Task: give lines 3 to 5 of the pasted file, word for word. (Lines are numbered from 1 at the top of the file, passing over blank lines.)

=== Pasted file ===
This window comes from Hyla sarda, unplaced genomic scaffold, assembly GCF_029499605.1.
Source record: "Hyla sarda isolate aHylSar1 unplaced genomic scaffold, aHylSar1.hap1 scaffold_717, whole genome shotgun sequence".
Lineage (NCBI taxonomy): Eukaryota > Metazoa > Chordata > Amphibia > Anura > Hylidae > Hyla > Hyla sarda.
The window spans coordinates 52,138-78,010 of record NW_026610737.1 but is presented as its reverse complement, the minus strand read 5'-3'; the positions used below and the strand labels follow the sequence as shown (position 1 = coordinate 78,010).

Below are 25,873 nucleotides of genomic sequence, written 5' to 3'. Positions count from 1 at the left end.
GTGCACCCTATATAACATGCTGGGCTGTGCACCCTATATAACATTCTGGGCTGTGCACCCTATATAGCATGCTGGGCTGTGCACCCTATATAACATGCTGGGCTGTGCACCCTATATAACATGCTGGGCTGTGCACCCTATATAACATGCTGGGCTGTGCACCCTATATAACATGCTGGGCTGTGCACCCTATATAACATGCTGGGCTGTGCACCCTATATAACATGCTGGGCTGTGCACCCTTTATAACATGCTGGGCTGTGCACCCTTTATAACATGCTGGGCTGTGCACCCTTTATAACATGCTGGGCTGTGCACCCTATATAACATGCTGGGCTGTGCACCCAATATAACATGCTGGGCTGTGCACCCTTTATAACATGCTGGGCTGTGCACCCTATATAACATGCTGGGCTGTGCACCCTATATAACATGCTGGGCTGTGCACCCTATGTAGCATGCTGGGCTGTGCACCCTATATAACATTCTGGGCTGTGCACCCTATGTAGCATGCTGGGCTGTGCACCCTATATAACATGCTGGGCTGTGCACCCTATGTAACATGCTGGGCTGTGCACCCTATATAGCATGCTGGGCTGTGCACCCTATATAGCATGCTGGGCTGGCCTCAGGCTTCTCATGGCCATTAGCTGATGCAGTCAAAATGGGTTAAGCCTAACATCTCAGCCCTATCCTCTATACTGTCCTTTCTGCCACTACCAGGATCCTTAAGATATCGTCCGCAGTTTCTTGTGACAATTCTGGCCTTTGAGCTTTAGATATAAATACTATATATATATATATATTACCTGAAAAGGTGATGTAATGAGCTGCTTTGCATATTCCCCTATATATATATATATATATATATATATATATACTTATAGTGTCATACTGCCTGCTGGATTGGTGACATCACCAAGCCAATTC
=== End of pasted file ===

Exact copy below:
Lineage (NCBI taxonomy): Eukaryota > Metazoa > Chordata > Amphibia > Anura > Hylidae > Hyla > Hyla sarda.
The window spans coordinates 52,138-78,010 of record NW_026610737.1 but is presented as its reverse complement, the minus strand read 5'-3'; the positions used below and the strand labels follow the sequence as shown (position 1 = coordinate 78,010).

Below are 25,873 nucleotides of genomic sequence, written 5' to 3'. Positions count from 1 at the left end.